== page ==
Guest post by Akshata Prabhu
Imagine that you’re the driver of a runaway trolley, hurtling towards five innocent men working on the tracks. You can’t control the trolley, but can pull a switch, capable of diverting the trolley onto another track, where there is just one worker. Do you pull the switch, and actively kill the one worker? If you think this is ridiculous, and that any such situation is never going to actually happen, the days of such blissful ignorance are sadly over.
The trolley problem has been one of the most famous philosophical experiments of all time, and it’s not hard to see why. Conflicting answers are often the norm for the ‘right thing to do’; a result of the tension between our moral duty to not cause harm vs. to not do bad things. If harm were to be measured by the number of lives taken, adhering to Mill’s idea of utilitarianism, switching tracks is a no-brainer. However, the fear of ‘actively’ doing bad things i.e. murder, by choosing to pull the switch, keeps that from being the obvious choice. Either way, irrespective of choice, dismissing this experiment as a pointless one is often the first reaction. If seen realistically, the action of a person who might actually be in such a situation might be widely different from what he/she thinks is the right choice. If you’re driving a car, and are headed towards an inevitable crash, what you choose to do moments before the crash could be chalked up to fear, survival instincts or even reflexes. The idea of being human, rids you of the responsibility to take a strong ethical stance.
Over the last year or two, however, the trolley problem seems to have resurfaced, and this time it has enormous social consequence. With the advent of driver-less cars, the ethical questions that seem to haunt researchers is not unlike the trolley problem. Would a person get into a driverless car, if the algorithms chose to let the occupant die instead of allow a collision that kills multiple people? Helen Frowe, a professor of practical philosophy, supports the idea of protecting innocent bystanders, as those in the car have more responsibility for any danger. But this is where things get a little murky; in a situation where there are innocent people in the car, especially children, where does the responsibility lie? Or, if the collision is with a jaywalker, Frowe’s suggestion doesn’t seem right at all. According to Jean-Francois Bonnefon, a professor at the Toulouse School of Economics, utilitarianism, instead, seems like a popular choice. An in-depth attempt by him to gauge public opinion, however, resulted an almost predictable situation. People wanted others to use utilitarianism-upholding vehicles, more than they themselves did! The paradox is laughable, but it also quite clearly sheds light on the sort of self-interest that comes up in such decision-making.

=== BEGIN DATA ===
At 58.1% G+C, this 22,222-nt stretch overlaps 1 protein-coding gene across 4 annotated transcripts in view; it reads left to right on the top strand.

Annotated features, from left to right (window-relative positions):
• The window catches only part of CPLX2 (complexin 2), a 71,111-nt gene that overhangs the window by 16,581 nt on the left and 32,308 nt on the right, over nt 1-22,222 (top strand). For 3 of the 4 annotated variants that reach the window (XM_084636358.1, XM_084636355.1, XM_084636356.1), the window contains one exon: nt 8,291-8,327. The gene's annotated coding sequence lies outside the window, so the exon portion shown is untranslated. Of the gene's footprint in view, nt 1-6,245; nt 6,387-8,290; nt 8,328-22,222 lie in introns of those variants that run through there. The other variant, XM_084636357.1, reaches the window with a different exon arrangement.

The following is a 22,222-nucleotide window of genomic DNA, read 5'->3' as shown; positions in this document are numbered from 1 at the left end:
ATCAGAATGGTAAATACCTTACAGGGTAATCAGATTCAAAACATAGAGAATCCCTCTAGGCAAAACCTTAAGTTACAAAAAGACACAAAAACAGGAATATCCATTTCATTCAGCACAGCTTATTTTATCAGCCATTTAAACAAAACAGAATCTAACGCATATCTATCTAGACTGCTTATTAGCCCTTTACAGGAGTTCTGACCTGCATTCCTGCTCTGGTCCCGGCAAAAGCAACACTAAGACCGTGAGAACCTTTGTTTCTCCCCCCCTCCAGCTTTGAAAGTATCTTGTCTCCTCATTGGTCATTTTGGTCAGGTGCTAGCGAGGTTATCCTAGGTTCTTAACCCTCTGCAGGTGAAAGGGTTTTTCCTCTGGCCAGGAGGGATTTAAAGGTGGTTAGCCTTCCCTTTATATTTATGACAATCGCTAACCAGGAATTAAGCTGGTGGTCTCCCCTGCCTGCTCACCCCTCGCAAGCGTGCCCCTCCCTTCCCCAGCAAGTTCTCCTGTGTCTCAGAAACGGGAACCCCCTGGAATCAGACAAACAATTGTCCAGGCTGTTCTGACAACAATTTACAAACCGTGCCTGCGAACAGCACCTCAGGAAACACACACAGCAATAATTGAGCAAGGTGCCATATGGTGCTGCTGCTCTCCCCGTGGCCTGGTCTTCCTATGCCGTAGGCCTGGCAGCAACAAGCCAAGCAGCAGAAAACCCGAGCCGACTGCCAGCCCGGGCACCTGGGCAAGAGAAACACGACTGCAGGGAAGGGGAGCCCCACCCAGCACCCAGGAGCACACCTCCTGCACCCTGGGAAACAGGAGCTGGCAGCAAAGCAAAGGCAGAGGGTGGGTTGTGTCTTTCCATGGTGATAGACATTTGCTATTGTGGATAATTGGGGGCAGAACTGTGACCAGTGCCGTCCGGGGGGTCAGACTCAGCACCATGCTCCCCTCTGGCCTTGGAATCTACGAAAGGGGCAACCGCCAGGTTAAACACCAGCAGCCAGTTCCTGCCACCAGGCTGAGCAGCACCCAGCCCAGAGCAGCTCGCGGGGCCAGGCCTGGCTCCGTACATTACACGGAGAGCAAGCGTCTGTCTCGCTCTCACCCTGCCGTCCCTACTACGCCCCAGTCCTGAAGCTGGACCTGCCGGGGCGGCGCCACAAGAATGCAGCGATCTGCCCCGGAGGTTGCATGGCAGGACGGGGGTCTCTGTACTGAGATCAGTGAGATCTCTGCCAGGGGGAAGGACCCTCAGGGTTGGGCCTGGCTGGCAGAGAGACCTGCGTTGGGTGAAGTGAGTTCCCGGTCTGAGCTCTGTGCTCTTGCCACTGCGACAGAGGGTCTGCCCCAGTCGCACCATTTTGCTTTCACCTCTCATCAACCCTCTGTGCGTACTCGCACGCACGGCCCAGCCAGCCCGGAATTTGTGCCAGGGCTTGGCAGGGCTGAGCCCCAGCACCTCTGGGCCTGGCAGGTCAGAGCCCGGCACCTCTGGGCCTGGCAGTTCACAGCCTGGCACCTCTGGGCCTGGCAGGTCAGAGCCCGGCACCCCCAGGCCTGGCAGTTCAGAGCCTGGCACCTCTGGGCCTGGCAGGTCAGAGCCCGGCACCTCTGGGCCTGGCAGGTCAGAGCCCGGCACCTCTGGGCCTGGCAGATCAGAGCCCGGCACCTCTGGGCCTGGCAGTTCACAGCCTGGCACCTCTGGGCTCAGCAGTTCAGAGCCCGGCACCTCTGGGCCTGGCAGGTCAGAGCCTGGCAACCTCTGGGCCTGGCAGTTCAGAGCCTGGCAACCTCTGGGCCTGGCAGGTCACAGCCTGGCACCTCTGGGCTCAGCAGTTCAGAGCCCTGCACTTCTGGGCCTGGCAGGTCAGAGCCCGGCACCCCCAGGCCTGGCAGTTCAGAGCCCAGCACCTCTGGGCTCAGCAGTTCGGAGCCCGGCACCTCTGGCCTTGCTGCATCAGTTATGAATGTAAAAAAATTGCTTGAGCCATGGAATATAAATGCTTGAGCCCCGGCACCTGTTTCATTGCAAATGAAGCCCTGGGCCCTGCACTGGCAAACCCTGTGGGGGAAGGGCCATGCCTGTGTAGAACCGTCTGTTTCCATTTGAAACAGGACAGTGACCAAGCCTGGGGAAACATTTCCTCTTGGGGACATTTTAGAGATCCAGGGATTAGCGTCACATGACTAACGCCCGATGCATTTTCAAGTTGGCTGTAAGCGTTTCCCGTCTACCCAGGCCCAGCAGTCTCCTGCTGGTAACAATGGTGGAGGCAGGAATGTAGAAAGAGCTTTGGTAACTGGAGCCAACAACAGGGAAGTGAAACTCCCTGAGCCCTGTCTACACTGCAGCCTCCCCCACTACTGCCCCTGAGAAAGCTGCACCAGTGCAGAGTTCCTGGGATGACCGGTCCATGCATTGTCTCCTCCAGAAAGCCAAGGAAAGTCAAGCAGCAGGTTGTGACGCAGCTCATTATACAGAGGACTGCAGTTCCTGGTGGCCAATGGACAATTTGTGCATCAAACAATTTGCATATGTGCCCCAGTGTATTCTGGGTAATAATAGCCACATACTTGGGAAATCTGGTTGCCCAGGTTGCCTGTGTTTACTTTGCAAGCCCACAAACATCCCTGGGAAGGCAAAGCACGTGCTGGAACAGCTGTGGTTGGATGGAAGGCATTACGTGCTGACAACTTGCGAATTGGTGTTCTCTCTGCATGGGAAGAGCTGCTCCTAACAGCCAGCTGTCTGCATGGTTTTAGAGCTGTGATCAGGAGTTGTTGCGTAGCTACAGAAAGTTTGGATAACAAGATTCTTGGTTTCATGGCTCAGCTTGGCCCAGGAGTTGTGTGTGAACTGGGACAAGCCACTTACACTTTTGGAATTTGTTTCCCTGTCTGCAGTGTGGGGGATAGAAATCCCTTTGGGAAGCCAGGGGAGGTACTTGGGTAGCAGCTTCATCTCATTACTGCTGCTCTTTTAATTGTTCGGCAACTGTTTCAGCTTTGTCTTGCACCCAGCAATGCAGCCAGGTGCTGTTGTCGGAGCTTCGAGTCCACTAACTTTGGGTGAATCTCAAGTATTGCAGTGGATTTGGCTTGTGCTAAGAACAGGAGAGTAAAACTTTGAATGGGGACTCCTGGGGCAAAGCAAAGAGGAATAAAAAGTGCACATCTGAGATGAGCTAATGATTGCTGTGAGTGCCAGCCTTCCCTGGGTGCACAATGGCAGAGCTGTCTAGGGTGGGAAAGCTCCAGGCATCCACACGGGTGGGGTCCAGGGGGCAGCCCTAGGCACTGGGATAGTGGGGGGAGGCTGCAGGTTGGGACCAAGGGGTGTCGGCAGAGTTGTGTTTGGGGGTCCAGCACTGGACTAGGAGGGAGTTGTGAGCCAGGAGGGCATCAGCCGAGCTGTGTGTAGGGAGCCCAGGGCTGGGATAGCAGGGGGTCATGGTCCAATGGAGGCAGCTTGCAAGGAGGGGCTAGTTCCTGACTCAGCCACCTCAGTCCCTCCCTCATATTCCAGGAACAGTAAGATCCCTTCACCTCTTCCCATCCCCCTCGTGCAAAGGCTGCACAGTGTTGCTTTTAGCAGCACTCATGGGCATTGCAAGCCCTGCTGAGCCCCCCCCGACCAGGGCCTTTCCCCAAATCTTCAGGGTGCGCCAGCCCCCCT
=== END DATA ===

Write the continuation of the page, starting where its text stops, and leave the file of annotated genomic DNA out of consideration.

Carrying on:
Irrespective of the choice made, any decisions made in this regard has significant impact on society. The imposition of one moral viewpoint over the world severely disadvantages innocent people on either side. Or, the existence of different moral algorithms, and the ability of buyers to choose, drastically changes responsibility for harmful consequences. But more than revolutionizing the idea of justice, the trickling down of the trolley problem into the world of artificial intelligence, seems to have opened up the door to a world of new possibilities; one where decisions will cease to be knee-jerk reactions, and one where we will have the ability to premeditate different options as we program how our machines act. From all this, one thing is clear; policymakers in the field of artificial intelligence are going to have to deal with some of the toughest ethical dilemmas that our society has ever seen. The decision on what constitutes ‘ethical’ and what doesn’t, will be crucial in determining the idea of right and wrong for mankind.
Akshata Prabhu is participant of the 13th cohort of GCPP, the flagship course in public policy by Takshashila Institution.